Today we’d like to introduce you to Zach Horn.
Zach, we’d love to hear your story and how you got to where you are today both personally and as an artist.
I have always been an artist.
My mother is a Jeweler and my grandmother was a painter, so I was raised on Cezanne and Delacroix. My family gave me the triple luxuries of work space, abundant materials, and permission to make a mess.
I was raised outside of Philadelphia and I studied at the University of Pennsylvania for my BA, and at Boston University for my MFA. I appreciate the breadth of my education, having studied a little International Relations and Classical Mythology along with Painting Techniques. Artists now are responsible as much for their conceptual concerns and communication strategies as much as the fluidity of their brushstrokes.
In between school…I traveled: South and Central America, India, New Zealand, Europe. And I fell in love; I have been with my wife since I was 19. Now, we have three rambunctious sons.
After BU, I started teaching. I taught at the College of Charleston in South Carolina for a year. Then we moved to Dorchester. I have been teaching at UMass Boston since 2012 and at BU on occasion.
We’d love to hear more about your art. What do you do and why and what do you hope others will take away from your work?
My artwork is personal. I paint my family, my neighbors, and my day-to-day experiences. I have kids. Parenting is funny, chaotic, and meaningful; I make paintings that reﬂect my life. I paint what I know.
As a contemporary artist, I live in a fascinatingly disorganized time. All visual languages from Observational Representation to Conceptual Abstraction are simultaneously valid. This synchrony has never been true before. As an artist I can scroll through all of art history like it’s an Instagram feed. The visual impulses in my work reﬂect this post-structuralist attitude, pulling from Goya, Frans Hals, Chinese Ink Landscapes, Ben Shahn, and Vija Celmins. It’s all available.
Recently, I have been working on a drawing project in support of labor unions, titled United We Bargain, Divided We Beg. I exhibited the drawings at the Commonwealth Museum in Boston this past spring. The show contained large Asphaltum on Tyvek group portraits of the IBEW Local 2222, the BTU, the SEIU BJ32, and the Ironworkers Local 7. I started United We Bargain,… because my next door neighbor, a Verizon worker, was locked out for seven weeks. I wanted to give faces to the people that the company treated as numbers. The show is inherently optimistic. I believe that paintings can make people think, feel, and behave better. I will bring a second version of this exhibition to the American Labor Museum in September, 2019.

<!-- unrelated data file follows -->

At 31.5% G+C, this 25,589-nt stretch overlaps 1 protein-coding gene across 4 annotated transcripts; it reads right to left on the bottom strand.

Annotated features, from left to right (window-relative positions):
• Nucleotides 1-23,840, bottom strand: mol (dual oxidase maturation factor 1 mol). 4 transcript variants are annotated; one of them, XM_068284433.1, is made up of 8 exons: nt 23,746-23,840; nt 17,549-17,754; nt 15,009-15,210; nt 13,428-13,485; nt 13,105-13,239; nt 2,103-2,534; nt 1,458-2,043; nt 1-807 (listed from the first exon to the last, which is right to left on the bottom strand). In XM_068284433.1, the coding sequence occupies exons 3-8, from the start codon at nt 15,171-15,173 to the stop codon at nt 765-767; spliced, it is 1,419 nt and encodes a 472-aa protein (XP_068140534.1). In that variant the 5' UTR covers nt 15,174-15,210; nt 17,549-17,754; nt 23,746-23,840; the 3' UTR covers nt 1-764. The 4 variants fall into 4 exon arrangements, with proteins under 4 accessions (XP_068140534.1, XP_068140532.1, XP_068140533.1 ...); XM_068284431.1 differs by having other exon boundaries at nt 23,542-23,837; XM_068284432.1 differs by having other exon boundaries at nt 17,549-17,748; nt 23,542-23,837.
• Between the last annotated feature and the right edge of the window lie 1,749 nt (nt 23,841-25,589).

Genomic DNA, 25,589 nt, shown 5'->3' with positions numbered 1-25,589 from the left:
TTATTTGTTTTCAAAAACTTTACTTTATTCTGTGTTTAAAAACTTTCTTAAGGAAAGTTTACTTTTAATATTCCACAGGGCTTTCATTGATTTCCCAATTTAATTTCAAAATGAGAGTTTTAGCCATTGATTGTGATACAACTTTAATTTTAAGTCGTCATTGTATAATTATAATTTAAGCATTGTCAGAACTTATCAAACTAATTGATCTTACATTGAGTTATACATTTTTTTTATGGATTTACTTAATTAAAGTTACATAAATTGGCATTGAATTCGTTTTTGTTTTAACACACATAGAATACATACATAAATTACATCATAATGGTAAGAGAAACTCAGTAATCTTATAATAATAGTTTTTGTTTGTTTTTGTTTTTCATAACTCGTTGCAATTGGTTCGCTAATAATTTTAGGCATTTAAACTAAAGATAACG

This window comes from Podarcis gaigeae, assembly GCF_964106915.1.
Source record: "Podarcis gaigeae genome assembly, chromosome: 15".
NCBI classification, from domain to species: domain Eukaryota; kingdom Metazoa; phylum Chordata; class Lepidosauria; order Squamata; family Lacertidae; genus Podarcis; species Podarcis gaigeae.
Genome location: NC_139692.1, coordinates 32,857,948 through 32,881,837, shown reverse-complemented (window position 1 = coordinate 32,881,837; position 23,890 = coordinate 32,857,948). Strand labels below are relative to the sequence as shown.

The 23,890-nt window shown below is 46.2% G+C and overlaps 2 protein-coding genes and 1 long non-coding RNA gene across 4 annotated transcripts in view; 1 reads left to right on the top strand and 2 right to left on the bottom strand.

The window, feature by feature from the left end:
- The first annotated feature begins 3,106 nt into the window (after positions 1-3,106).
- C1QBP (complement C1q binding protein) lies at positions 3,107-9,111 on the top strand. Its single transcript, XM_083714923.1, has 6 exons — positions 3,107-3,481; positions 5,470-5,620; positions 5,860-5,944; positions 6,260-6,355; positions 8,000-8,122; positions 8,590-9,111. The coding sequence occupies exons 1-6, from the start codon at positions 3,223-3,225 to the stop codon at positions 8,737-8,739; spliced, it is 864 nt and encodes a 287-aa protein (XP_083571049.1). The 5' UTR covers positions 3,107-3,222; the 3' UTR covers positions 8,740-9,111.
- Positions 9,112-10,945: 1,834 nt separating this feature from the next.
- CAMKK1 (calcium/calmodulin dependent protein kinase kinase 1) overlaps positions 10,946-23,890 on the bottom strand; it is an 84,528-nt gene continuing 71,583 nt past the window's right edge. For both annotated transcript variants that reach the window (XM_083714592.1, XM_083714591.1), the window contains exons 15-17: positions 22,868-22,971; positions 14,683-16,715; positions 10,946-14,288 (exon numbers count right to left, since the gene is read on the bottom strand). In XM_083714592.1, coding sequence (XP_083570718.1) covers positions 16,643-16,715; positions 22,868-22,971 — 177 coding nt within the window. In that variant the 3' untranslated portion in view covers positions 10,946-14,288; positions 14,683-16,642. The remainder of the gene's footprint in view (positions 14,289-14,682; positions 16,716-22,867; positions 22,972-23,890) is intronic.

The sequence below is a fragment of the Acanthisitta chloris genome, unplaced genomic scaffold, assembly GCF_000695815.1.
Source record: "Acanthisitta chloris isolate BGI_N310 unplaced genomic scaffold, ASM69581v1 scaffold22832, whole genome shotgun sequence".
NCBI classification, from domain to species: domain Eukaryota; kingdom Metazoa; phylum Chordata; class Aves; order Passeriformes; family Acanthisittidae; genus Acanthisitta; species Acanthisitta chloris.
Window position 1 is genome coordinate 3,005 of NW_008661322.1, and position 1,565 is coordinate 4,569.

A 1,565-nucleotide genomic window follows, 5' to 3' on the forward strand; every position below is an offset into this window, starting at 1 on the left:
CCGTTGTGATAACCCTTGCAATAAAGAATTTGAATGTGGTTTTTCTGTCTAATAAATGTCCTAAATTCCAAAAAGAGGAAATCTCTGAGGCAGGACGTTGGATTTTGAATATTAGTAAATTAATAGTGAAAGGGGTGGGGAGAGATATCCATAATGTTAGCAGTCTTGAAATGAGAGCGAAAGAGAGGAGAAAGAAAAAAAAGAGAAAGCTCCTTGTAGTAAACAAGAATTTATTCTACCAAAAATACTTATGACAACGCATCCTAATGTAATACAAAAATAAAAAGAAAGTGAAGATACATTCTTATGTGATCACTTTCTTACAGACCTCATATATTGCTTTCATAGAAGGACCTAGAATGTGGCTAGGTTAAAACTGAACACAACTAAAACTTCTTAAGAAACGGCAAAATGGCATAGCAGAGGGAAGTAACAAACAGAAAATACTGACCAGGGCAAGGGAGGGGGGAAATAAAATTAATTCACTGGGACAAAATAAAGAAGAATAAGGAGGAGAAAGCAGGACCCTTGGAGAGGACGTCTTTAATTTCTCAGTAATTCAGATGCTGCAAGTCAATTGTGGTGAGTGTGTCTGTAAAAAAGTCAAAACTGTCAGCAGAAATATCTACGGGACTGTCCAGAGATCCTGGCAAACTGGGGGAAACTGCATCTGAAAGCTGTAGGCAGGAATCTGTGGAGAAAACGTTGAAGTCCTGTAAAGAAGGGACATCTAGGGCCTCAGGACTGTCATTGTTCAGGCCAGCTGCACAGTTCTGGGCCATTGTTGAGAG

Artists face many challenges, but what do you feel is the most pressing among them?
The biggest challenge facing artists today is the growth in online commerce. Who buys things in stores anymore? I can order paper towels and have them delivered same day.
Art sales are following this trend. Some sales are already happening virtually. Many more occur at ubiquitous art fairs. Both sales options come at the expense of gallery shows. There is less and less justification for the maintenance of the physical space. Many galleries that promote emerging artists have closed in the past few years. It happened to me too. The art business may last, but there will be fewer exhibitions.
The analogous situation in the music business is that we listen to individual songs now and don’t listen to albums. It’s ok, but something is lost.
Do you have any events or exhibitions coming up? Where would one go to see more of your work? How can people support you and your artwork?
My work is currently on exhibit at the University of Maine Museum of Art in a solo show, titled Big Rock Candy Mountain. The show will be open through May 4th. My art is available in a few places…Asterisk Projects projects in NYC and Appleton Art and Design in Westport, CT. Locally, My drawings can be seen in the Boston Drawing Project at Carroll & Sons Gallery and in the flat files at LaMontagne Gallery, Boston.
IBEW Local 2222
Aspahltum on Tyvek
87″x79″ and 87″x79″
Asphaltum on Tyvek
Ironworkers Local 7
Asphaltum on Tyvek
SEIU 32 BJ
Asphaltum on Tyvek